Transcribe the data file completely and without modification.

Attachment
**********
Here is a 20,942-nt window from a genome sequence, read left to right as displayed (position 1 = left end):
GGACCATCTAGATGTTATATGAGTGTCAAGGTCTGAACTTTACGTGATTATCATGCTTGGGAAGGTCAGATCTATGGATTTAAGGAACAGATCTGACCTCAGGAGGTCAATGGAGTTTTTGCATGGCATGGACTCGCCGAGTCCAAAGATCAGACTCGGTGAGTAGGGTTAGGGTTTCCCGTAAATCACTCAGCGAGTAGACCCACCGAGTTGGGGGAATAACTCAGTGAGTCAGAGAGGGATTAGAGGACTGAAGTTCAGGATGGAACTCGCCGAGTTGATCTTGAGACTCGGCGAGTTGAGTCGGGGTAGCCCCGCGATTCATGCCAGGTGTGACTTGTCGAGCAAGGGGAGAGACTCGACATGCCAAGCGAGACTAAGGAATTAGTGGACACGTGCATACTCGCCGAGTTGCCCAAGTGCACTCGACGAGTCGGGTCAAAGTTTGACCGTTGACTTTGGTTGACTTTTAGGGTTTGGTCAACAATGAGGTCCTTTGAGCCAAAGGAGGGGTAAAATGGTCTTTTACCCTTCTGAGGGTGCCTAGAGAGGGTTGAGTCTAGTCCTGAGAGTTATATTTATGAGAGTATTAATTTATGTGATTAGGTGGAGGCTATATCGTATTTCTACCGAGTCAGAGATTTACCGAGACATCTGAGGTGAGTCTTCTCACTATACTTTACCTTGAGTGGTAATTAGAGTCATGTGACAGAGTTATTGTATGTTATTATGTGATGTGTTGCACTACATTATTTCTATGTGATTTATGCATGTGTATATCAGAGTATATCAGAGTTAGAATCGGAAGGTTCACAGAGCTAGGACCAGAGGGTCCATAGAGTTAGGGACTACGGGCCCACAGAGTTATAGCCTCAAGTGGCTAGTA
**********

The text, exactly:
Here is a 20,942-nt window from a genome sequence, read left to right as displayed (position 1 = left end):
GGACCATCTAGATGTTATATGAGTGTCAAGGTCTGAACTTTACGTGATTATCATGCTTGGGAAGGTCAGATCTATGGATTTAAGGAACAGATCTGACCTCAGGAGGTCAATGGAGTTTTTGCATGGCATGGACTCGCCGAGTCCAAAGATCAGACTCGGTGAGTAGGGTTAGGGTTTCCCGTAAATCACTCAGCGAGTAGACCCACCGAGTTGGGGGAATAACTCAGTGAGTCAGAGAGGGATTAGAGGACTGAAGTTCAGGATGGAACTCGCCGAGTTGATCTTGAGACTCGGCGAGTTGAGTCGGGGTAGCCCCGCGATTCATGCCAGGTGTGACTTGTCGAGCAAGGGGAGAGACTCGACATGCCAAGCGAGACTAAGGAATTAGTGGACACGTGCATACTCGCCGAGTTGCCCAAGTGCACTCGACGAGTCGGGTCAAAGTTTGACCGTTGACTTTGGTTGACTTTTAGGGTTTGGTCAACAATGAGGTCCTTTGAGCCAAAGGAGGGGTAAAATGGTCTTTTACCCTTCTGAGGGTGCCTAGAGAGGGTTGAGTCTAGTCCTGAGAGTTATATTTATGAGAGTATTAATTTATGTGATTAGGTGGAGGCTATATCGTATTTCTACCGAGTCAGAGATTTACCGAGACATCTGAGGTGAGTCTTCTCACTATACTTTACCTTGAGTGGTAATTAGAGTCATGTGACAGAGTTATTGTATGTTATTATGTGATGTGTTGCACTACATTATTTCTATGTGATTTATGCATGTGTATATCAGAGTATATCAGAGTTAGAATCGGAAGGTTCACAGAGCTAGGACCAGAGGGTCCATAGAGTTAGGGACTACGGGCCCACAGAGTTATAGCCTCAAGTGGCTAGTA